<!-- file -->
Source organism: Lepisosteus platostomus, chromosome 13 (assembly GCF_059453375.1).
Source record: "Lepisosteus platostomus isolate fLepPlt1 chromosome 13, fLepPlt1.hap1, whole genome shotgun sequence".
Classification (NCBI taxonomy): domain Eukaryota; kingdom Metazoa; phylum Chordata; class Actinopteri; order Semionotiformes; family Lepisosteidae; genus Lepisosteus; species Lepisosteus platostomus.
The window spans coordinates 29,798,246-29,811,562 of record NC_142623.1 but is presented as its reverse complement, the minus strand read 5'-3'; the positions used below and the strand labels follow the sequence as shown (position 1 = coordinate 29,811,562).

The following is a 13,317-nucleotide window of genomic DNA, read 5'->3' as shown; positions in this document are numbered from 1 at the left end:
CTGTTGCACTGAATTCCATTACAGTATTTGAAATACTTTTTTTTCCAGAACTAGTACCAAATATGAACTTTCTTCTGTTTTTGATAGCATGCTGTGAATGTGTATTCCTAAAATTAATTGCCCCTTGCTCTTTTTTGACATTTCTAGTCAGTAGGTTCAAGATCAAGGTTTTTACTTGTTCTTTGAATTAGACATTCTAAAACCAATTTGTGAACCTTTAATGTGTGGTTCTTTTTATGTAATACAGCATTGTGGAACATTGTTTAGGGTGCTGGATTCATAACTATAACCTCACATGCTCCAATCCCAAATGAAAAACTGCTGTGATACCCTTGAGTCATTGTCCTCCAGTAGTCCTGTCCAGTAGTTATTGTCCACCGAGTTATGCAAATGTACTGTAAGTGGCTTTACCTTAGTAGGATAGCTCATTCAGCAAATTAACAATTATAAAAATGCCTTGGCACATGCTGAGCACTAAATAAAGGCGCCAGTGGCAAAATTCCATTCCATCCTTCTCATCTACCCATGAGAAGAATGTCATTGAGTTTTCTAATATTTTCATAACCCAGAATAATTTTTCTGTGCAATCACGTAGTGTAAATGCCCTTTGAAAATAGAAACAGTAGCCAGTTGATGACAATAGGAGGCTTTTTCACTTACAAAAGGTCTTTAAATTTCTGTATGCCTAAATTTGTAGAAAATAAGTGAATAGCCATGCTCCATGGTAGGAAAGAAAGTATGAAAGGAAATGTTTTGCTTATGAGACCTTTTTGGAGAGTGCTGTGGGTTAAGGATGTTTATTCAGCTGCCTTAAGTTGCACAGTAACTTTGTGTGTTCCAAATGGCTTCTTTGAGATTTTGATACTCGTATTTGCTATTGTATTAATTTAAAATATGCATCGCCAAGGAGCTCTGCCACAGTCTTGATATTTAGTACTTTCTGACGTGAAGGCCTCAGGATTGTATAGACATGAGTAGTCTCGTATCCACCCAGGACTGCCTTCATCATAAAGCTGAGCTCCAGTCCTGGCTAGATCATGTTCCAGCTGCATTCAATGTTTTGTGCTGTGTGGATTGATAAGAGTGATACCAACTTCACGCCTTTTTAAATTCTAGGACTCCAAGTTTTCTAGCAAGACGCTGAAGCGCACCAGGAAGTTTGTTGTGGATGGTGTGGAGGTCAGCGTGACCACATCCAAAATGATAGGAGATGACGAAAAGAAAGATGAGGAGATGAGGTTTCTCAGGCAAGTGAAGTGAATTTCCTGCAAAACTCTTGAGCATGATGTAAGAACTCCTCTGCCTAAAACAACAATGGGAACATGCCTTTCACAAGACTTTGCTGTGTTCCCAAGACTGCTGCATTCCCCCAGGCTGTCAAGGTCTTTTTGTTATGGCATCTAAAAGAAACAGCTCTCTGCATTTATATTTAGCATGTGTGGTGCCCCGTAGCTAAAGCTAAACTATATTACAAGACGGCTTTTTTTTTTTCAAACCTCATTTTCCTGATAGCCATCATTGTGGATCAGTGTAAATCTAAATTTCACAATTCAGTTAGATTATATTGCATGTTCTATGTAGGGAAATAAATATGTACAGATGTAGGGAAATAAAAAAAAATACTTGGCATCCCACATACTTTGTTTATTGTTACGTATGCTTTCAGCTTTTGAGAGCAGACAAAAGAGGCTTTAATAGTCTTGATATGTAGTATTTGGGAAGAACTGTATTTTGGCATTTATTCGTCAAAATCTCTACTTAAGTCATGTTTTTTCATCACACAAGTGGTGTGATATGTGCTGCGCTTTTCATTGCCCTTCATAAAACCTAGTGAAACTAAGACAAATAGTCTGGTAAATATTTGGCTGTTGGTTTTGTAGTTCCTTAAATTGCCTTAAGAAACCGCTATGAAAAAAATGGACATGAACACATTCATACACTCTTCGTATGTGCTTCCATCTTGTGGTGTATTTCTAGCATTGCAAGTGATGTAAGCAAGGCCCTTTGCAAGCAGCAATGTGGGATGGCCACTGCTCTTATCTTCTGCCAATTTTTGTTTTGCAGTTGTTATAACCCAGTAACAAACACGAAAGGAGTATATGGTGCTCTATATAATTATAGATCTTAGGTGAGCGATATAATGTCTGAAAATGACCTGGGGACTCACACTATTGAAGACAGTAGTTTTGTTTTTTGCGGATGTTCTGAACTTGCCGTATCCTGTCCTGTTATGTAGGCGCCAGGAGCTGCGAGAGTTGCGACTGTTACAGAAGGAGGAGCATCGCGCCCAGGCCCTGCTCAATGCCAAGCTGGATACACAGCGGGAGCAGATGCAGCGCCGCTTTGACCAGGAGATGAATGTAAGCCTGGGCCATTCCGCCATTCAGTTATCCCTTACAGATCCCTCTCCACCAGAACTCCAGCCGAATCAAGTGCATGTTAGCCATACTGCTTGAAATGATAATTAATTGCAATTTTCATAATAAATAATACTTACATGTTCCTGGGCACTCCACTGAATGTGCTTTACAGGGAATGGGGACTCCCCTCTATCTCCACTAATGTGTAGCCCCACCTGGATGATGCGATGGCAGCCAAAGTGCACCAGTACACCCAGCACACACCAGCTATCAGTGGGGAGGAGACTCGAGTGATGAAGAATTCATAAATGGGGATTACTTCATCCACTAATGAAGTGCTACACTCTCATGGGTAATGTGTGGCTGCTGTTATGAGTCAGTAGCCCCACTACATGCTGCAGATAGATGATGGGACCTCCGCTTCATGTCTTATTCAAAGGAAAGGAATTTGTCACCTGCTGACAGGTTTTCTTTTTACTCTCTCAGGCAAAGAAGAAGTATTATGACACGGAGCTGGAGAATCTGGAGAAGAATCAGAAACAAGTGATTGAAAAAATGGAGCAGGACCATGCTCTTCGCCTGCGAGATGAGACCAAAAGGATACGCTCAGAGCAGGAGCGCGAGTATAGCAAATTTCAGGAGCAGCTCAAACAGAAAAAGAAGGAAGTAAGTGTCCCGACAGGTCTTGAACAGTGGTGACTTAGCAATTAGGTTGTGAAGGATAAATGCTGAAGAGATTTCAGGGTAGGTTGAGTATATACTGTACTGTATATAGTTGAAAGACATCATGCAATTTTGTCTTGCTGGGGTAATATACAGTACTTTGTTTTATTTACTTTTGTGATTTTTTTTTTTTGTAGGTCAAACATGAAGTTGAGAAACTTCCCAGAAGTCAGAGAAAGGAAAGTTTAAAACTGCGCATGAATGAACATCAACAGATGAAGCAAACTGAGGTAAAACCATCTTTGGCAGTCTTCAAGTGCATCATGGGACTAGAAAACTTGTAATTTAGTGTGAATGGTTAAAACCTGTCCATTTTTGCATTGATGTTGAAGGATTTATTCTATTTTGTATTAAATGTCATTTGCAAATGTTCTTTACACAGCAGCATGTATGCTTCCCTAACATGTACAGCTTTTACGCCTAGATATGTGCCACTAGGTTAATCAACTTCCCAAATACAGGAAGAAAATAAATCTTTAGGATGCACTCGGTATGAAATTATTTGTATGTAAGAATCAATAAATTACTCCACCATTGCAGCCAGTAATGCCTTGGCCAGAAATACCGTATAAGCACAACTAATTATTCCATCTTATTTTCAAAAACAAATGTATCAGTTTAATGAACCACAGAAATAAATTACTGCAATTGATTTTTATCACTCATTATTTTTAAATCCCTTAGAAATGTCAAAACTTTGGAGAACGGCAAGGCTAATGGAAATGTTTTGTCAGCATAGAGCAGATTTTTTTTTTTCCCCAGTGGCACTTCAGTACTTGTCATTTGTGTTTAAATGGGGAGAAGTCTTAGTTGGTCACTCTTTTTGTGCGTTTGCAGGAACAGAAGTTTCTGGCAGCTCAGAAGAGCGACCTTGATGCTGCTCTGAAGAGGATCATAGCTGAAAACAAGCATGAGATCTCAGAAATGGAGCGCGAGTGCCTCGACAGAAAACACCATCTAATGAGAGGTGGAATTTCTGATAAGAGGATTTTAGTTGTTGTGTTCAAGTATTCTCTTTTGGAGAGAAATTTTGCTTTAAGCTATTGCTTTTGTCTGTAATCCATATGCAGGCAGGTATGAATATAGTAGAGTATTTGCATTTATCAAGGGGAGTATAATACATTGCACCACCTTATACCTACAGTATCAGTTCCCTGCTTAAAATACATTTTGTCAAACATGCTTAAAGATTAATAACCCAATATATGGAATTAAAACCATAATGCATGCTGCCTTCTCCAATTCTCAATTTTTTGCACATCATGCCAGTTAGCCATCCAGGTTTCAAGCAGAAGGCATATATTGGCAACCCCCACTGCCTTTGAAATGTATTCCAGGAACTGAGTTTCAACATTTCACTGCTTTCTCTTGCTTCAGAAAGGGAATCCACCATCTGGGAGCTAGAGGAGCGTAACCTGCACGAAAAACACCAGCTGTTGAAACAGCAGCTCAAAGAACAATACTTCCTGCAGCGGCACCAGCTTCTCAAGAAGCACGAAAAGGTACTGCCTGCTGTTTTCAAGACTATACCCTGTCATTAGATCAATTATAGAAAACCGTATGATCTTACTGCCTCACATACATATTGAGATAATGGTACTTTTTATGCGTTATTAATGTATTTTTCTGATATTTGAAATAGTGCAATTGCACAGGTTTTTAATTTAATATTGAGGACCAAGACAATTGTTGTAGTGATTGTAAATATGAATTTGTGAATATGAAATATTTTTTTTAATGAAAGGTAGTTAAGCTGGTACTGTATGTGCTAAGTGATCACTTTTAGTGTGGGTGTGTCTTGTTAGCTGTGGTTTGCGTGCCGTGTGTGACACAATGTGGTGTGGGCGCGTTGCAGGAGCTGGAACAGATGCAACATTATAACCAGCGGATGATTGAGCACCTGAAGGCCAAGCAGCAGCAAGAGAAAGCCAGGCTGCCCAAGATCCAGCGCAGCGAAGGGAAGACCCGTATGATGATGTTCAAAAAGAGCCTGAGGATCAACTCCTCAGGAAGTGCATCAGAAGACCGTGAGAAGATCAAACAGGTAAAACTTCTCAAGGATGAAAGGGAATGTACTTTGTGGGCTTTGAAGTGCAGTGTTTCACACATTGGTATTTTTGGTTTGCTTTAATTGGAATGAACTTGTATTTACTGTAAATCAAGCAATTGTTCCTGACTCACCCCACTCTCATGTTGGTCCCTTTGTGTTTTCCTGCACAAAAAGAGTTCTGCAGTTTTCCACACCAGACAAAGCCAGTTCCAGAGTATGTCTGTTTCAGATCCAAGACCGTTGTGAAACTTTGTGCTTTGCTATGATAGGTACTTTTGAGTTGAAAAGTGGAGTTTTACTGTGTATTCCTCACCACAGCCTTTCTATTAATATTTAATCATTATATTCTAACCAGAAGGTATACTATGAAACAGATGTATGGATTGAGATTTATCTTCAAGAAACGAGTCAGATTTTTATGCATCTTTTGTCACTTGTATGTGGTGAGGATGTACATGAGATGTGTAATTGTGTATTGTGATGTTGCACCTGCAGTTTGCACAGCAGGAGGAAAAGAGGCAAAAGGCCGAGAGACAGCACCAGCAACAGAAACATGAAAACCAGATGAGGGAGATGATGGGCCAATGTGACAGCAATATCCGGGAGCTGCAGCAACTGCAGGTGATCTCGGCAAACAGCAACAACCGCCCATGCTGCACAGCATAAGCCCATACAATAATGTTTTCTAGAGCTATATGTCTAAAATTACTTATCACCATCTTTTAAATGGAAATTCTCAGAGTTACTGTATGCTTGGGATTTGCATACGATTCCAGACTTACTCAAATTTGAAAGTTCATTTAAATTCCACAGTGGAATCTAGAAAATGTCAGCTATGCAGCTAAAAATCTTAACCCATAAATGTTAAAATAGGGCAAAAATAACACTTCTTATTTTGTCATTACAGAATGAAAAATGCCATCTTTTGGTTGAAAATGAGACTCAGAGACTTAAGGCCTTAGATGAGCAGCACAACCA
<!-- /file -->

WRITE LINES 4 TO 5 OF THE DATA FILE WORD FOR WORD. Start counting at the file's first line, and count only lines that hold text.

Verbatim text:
The window spans coordinates 29,798,246-29,811,562 of record NC_142623.1 but is presented as its reverse complement, the minus strand read 5'-3'; the positions used below and the strand labels follow the sequence as shown (position 1 = coordinate 29,811,562).

The following is a 13,317-nucleotide window of genomic DNA, read 5'->3' as shown; positions in this document are numbered from 1 at the left end: